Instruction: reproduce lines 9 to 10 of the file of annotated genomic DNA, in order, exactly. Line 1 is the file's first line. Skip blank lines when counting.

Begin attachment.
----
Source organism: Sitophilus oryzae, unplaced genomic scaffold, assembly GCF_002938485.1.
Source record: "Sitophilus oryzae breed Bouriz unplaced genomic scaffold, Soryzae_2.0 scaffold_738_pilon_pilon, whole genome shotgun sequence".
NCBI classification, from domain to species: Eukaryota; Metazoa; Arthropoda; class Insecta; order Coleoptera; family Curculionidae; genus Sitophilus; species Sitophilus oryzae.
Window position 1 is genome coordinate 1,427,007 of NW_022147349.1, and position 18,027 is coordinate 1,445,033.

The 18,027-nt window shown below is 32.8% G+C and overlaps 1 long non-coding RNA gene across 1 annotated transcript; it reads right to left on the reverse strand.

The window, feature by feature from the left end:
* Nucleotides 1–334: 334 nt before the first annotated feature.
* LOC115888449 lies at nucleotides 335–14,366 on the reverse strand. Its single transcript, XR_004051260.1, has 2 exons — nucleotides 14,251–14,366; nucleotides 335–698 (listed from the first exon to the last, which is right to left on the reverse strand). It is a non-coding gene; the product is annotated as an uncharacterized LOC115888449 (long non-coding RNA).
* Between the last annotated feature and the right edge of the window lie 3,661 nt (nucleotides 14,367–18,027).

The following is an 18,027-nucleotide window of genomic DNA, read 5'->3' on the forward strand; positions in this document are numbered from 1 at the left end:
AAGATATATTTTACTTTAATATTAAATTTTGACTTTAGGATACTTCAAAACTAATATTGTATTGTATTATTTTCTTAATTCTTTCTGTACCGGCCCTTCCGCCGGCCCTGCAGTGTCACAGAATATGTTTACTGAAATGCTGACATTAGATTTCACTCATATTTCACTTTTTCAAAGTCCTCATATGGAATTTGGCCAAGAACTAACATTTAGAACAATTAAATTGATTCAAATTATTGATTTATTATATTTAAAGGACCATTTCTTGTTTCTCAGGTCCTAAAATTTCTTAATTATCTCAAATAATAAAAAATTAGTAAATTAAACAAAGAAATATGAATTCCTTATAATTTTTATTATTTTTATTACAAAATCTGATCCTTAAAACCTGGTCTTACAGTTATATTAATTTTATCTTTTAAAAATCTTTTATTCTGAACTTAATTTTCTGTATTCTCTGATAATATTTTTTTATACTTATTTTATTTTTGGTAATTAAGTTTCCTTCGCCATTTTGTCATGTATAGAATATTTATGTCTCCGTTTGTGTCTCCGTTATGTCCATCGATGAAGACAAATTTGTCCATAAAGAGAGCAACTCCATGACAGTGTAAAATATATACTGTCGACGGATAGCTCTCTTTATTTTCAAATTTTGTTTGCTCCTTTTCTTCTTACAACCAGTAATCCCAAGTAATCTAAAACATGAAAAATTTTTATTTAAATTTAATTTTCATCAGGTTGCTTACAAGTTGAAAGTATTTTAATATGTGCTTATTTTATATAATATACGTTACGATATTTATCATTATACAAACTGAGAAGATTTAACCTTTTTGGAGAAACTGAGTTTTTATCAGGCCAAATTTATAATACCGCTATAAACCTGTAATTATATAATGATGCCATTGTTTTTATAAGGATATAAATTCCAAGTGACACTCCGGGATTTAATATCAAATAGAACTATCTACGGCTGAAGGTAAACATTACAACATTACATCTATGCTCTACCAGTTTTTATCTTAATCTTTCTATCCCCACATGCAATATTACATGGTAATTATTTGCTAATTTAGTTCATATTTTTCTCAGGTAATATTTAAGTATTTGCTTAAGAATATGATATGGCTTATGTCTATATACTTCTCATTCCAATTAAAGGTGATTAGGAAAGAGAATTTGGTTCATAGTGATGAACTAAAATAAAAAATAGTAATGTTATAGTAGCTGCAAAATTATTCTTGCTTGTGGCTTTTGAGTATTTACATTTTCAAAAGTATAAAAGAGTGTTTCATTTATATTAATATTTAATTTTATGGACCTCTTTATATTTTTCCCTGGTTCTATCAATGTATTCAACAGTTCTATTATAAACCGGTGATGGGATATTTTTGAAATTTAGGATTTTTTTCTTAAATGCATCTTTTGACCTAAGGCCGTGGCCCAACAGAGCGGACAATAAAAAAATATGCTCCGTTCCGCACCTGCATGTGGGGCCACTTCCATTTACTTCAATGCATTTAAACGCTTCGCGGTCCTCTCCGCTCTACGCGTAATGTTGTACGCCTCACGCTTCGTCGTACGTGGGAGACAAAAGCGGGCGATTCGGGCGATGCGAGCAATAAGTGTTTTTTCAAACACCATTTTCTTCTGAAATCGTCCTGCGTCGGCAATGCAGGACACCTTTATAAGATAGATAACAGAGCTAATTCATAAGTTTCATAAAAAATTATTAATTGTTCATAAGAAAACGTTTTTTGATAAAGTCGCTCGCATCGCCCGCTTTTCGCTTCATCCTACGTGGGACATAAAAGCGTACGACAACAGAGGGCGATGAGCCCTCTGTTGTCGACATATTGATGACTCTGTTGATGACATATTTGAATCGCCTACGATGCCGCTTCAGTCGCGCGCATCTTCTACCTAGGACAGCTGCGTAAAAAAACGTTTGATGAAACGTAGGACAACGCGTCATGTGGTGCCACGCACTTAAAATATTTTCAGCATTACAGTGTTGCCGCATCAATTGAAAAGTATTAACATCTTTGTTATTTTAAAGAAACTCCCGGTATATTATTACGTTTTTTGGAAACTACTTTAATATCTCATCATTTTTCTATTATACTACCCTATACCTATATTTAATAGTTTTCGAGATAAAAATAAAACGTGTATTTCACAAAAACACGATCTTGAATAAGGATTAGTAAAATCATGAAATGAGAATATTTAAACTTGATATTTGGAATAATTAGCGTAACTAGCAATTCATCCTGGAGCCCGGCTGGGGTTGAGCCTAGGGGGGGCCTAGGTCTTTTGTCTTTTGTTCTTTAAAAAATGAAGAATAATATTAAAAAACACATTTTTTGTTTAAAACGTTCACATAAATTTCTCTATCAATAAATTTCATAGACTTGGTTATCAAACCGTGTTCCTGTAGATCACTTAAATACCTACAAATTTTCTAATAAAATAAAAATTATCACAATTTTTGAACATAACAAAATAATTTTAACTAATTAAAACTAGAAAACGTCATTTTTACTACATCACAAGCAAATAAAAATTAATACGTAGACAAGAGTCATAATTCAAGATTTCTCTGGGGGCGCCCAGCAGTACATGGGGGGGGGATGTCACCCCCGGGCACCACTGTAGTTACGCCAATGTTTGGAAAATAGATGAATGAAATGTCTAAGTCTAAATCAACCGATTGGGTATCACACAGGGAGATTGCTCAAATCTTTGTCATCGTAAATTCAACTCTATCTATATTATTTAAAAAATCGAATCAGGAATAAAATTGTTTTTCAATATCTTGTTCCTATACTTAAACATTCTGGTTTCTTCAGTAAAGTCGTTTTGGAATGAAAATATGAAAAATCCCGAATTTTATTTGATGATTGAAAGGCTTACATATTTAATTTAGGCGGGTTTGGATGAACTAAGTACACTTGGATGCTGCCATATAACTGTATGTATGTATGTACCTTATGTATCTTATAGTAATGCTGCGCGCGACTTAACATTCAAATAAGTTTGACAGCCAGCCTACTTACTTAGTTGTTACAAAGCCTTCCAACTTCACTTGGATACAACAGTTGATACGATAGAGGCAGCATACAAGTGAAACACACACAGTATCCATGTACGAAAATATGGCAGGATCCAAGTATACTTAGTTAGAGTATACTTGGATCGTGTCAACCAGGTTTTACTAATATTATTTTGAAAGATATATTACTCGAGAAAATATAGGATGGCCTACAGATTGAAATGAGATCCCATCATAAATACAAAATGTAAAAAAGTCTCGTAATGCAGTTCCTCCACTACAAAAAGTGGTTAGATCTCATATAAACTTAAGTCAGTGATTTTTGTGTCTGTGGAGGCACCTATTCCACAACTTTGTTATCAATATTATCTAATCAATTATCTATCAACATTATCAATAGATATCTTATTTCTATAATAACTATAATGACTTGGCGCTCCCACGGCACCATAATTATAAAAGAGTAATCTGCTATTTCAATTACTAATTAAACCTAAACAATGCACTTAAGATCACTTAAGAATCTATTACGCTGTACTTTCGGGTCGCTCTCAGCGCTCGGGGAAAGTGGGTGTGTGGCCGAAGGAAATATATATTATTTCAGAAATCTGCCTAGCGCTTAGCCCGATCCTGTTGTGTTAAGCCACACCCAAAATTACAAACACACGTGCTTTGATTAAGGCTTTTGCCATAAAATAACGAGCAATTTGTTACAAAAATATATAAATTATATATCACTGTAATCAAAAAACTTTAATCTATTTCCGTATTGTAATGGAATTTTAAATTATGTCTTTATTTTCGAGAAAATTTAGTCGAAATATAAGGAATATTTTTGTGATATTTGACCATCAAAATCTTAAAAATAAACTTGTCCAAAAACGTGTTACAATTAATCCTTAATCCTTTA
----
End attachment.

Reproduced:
* Between the last annotated feature and the right edge of the window lie 3,661 nt (nucleotides 14,367–18,027).

The following is an 18,027-nucleotide window of genomic DNA, read 5'->3' on the forward strand; positions in this document are numbered from 1 at the left end: